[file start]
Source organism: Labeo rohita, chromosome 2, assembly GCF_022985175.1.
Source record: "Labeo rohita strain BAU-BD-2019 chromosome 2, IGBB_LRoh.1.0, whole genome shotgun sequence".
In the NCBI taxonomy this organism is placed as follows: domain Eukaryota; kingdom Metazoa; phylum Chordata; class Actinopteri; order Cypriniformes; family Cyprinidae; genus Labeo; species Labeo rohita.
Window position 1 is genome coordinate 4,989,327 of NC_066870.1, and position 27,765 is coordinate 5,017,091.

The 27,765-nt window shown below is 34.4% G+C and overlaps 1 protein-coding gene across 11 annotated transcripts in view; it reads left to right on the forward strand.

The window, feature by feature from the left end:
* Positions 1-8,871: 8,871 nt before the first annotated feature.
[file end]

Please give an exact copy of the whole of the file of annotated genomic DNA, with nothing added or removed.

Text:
Source organism: Labeo rohita, chromosome 2, assembly GCF_022985175.1.
Source record: "Labeo rohita strain BAU-BD-2019 chromosome 2, IGBB_LRoh.1.0, whole genome shotgun sequence".
In the NCBI taxonomy this organism is placed as follows: domain Eukaryota; kingdom Metazoa; phylum Chordata; class Actinopteri; order Cypriniformes; family Cyprinidae; genus Labeo; species Labeo rohita.
Window position 1 is genome coordinate 4,989,327 of NC_066870.1, and position 27,765 is coordinate 5,017,091.

The 27,765-nt window shown below is 34.4% G+C and overlaps 1 protein-coding gene across 11 annotated transcripts in view; it reads left to right on the forward strand.

The window, feature by feature from the left end:
* Positions 1-8,871: 8,871 nt before the first annotated feature.